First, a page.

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Freebies for Police Officers

October 19, 2002

Re "Paying a Price for Freebies," Oct. 12: "A band of reform-minded chiefs is trying to banish these benefits." Surely they jest! Don't these police chiefs have enough serious crime to worry about without harassing their officers about free or discounted food offered by grateful citizens? The men and women who put their lives on the line for us every day deserve more than free cups of coffee, doughnuts or discounted chicken dinners.

Are these officers so highly paid that we should begrudge them these freebies? I don't think so. Besides, they bring a sense of calm and safety to the establishments they frequent. I enjoy seeing police officers eating in a restaurant when I'm there. I feel safe.

The police chiefs don't have to hire consultants, seek grants, etc., to devise a plan to enhance goodwill in the community when this so-called gratuity system already exists. Give the officers a break; get off their backs about this nonissue. Go out and get the really bad guys.

Melba F. Coleman

Culver City


In the mid-'60s I worked for a fairly large liquor store on Ventura Boulevard. I was basically a delivery boy, but eventually I started working behind the counter as a clerk. One Saturday night two uniformed LAPD cops came in and each got a couple of packs of cigarettes. Well, not knowing any better, I charged them the 35 cents or so a pack. They looked at me kind of strangely but paid and then left.

When I came in for my delivery chores the next Wednesday, boy, did I get it. I was asked what happened with the cops on Saturday and why I charged them for the cigarettes. I told the boss that I did what I was supposed to and charged "all" customers. Well, the cops weren't "all" customers, and from now on when any uniformed cop came in for a pack or two of cigarettes or a soft drink, it would be on the house. Next Saturday, the same two cops came in and got their same packs of cigarettes. This time I told them it was on the house.

A few months later there started to be some robberies in the Sherman Oaks-Studio City area, especially at nights along Ventura Boulevard. When the cops came in one Saturday around 9 p.m., I mentioned to them that I was kind of worried about all those robberies, and they told me not to worry. Later that night, just before closing at 2 a.m., I saw this cop car pull into the lot and just sit there until I closed up and left for home. It was my new friends. They waved to me when I left, and they did this same routine for the next few weeks, until the robber was eventually caught somewhere else.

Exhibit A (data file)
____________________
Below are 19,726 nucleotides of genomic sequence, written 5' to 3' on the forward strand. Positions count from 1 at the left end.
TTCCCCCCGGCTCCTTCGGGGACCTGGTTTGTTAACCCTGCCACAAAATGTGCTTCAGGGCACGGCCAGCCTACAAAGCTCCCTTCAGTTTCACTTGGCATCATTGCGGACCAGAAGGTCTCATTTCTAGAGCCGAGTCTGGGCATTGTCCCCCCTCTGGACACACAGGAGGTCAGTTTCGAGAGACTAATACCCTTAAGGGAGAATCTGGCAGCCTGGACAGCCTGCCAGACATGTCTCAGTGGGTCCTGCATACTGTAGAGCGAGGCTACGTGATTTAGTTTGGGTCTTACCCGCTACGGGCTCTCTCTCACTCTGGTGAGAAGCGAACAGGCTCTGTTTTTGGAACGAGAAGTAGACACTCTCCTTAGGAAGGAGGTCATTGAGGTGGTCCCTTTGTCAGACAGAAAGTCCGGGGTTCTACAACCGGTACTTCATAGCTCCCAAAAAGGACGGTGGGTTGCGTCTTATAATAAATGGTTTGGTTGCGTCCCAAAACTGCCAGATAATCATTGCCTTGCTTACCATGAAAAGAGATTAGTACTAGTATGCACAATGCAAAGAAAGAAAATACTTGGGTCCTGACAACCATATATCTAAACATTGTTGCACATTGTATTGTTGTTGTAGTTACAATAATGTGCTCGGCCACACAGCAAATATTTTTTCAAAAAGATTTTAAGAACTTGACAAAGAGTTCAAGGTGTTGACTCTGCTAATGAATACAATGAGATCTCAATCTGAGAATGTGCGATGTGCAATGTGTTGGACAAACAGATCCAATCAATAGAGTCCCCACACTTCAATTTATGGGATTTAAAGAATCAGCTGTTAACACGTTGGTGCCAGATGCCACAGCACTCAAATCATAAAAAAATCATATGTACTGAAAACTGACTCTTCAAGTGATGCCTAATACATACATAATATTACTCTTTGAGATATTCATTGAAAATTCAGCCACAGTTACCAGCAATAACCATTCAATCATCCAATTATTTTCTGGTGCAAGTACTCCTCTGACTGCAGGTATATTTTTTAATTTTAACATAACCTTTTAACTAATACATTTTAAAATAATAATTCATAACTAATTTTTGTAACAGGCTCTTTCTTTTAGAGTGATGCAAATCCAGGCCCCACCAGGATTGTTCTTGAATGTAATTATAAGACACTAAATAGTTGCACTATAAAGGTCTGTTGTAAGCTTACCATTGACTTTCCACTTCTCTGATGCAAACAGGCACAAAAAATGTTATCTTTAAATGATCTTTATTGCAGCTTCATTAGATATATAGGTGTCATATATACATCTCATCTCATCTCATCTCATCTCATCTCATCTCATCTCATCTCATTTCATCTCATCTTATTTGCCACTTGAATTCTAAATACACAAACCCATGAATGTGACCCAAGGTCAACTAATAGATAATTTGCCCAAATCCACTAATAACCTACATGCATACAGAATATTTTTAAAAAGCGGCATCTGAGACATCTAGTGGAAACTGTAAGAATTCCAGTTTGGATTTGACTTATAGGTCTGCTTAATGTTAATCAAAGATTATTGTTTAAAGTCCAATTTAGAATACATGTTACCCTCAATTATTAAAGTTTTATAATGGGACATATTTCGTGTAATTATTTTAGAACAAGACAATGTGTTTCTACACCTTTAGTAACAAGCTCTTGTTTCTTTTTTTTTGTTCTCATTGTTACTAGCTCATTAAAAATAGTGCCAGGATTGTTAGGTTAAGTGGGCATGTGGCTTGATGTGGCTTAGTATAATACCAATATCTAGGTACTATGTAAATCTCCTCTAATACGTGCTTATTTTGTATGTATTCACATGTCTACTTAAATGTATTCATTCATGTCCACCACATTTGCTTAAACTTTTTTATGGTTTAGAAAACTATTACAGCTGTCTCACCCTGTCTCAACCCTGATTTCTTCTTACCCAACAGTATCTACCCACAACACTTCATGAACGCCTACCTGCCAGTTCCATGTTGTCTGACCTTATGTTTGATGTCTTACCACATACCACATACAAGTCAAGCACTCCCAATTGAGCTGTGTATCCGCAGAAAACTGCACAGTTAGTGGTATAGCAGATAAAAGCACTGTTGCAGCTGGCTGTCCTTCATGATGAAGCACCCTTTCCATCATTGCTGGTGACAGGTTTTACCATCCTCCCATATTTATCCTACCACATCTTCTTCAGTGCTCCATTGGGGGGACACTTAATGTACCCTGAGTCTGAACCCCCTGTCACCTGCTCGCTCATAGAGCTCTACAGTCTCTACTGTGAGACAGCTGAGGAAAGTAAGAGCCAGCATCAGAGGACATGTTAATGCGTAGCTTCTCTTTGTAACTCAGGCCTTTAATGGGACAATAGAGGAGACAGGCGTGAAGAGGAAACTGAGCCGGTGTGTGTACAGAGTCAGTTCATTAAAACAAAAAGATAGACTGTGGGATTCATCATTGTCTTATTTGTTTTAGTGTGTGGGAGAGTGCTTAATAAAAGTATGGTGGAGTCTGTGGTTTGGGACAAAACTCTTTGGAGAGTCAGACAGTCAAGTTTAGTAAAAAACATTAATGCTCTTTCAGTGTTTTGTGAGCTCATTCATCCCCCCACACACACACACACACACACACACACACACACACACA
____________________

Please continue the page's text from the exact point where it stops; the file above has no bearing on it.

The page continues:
Would they have been sitting in the lot at closing had I not given them the freebies? I don't think so. Was this cheap protection? You bet. Was I happy about this? Sure was.

Norm Katuna

San Diego


The "gimme" attitude of our so-called protectors could easily be compared with pot smokers or cocaine and heroin users. The continued use of law enforcement officers' badges and uniforms to get discounts easily turns to addiction. No business owner owes the police a penny beyond their salaries. I was sickened one night when eight men from the Sheriff's Department stood around in a local fast food establishment until the owner told his waitress to "give them anything on the menu for $2." I almost choked on my $4 sandwich.

Herbert Buck



Seniors, students and teachers are examples of groups of people with modest incomes who receive discounts on various things. Why should peace officers not be included? They have a job that is highly stressful and, depending on where they work, can be very dangerous. Their salary is not reflective of the work that is expected from them. Discounts are a built-in perk that comes with this type of job.

Giving them a discount is a win-win for everyone. For many people in the community it is a way of saying "thank you" for all you do for us. It makes merchants feel good to give back, and gives peace officers a feeling of being appreciated. Then there are the merchants who do it because it is a way of generating business. Peace officers are a vital part of our city. If individuals or companies want to show their appreciation for all the hard work they do, they should be able to do so. There may be some peace officers who take advantage of this, but you will find those kinds of people in every profession.

Cynthia Marcus

Van Nuys


What happened to honoring our community servants in a post-9/11 world? Mooching is one thing, but the last I heard, accepting small gifts is called being gracious. I am a former teacher who used to receive discounts at book stores by showing my ID and receive gifts from my students at the end of a semester. Did this influence my grading practices or where I had students buy books? Not a bit! And I trust that for the vast majority of officers the same is true. I had a friend who was a small-town cop for a few years and finally quit the job, partly because of the utter hostility he received from strangers. I don't know many people who could tolerate the verbal abuse an officer receives on a daily basis, let alone the physical danger. So officers receive a free burrito or a cup of coffee? That's the very least we can give them!

Pam Utterback

Santa Monica

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